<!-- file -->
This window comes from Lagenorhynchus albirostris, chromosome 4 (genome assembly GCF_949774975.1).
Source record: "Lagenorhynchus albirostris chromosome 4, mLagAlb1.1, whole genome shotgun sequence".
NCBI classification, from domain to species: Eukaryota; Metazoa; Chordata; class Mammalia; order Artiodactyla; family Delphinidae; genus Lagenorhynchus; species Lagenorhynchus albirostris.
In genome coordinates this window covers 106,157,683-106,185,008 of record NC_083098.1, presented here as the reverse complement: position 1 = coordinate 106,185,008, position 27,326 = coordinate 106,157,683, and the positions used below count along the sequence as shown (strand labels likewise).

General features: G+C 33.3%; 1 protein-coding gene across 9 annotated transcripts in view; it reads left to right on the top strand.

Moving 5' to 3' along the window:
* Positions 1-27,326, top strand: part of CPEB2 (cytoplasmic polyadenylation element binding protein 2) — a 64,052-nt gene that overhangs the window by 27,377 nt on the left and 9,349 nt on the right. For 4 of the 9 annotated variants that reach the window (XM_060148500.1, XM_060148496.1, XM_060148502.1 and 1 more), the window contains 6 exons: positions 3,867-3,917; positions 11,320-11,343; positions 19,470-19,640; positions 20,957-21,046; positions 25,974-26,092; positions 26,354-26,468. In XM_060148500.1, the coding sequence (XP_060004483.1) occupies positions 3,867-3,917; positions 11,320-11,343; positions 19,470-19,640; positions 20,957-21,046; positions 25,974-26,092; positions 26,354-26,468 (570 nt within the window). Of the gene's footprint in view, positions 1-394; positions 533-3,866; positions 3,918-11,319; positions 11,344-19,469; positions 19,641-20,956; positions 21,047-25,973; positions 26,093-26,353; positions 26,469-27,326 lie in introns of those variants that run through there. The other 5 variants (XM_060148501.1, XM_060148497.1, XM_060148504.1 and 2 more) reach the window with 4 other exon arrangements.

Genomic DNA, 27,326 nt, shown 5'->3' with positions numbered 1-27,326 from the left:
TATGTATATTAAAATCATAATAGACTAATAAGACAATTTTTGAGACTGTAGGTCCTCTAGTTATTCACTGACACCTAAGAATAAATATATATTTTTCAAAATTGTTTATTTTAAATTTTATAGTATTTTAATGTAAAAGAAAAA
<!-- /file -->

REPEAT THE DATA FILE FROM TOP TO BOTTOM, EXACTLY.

This window comes from Lagenorhynchus albirostris, chromosome 4 (genome assembly GCF_949774975.1).
Source record: "Lagenorhynchus albirostris chromosome 4, mLagAlb1.1, whole genome shotgun sequence".
NCBI classification, from domain to species: Eukaryota; Metazoa; Chordata; class Mammalia; order Artiodactyla; family Delphinidae; genus Lagenorhynchus; species Lagenorhynchus albirostris.
In genome coordinates this window covers 106,157,683-106,185,008 of record NC_083098.1, presented here as the reverse complement: position 1 = coordinate 106,185,008, position 27,326 = coordinate 106,157,683, and the positions used below count along the sequence as shown (strand labels likewise).

General features: G+C 33.3%; 1 protein-coding gene across 9 annotated transcripts in view; it reads left to right on the top strand.

Moving 5' to 3' along the window:
* Positions 1-27,326, top strand: part of CPEB2 (cytoplasmic polyadenylation element binding protein 2) — a 64,052-nt gene that overhangs the window by 27,377 nt on the left and 9,349 nt on the right. For 4 of the 9 annotated variants that reach the window (XM_060148500.1, XM_060148496.1, XM_060148502.1 and 1 more), the window contains 6 exons: positions 3,867-3,917; positions 11,320-11,343; positions 19,470-19,640; positions 20,957-21,046; positions 25,974-26,092; positions 26,354-26,468. In XM_060148500.1, the coding sequence (XP_060004483.1) occupies positions 3,867-3,917; positions 11,320-11,343; positions 19,470-19,640; positions 20,957-21,046; positions 25,974-26,092; positions 26,354-26,468 (570 nt within the window). Of the gene's footprint in view, positions 1-394; positions 533-3,866; positions 3,918-11,319; positions 11,344-19,469; positions 19,641-20,956; positions 21,047-25,973; positions 26,093-26,353; positions 26,469-27,326 lie in introns of those variants that run through there. The other 5 variants (XM_060148501.1, XM_060148497.1, XM_060148504.1 and 2 more) reach the window with 4 other exon arrangements.

Genomic DNA, 27,326 nt, shown 5'->3' with positions numbered 1-27,326 from the left:
TATGTATATTAAAATCATAATAGACTAATAAGACAATTTTTGAGACTGTAGGTCCTCTAGTTATTCACTGACACCTAAGAATAAATATATATTTTTCAAAATTGTTTATTTTAAATTTTATAGTATTTTAATGTAAAAGAAAAA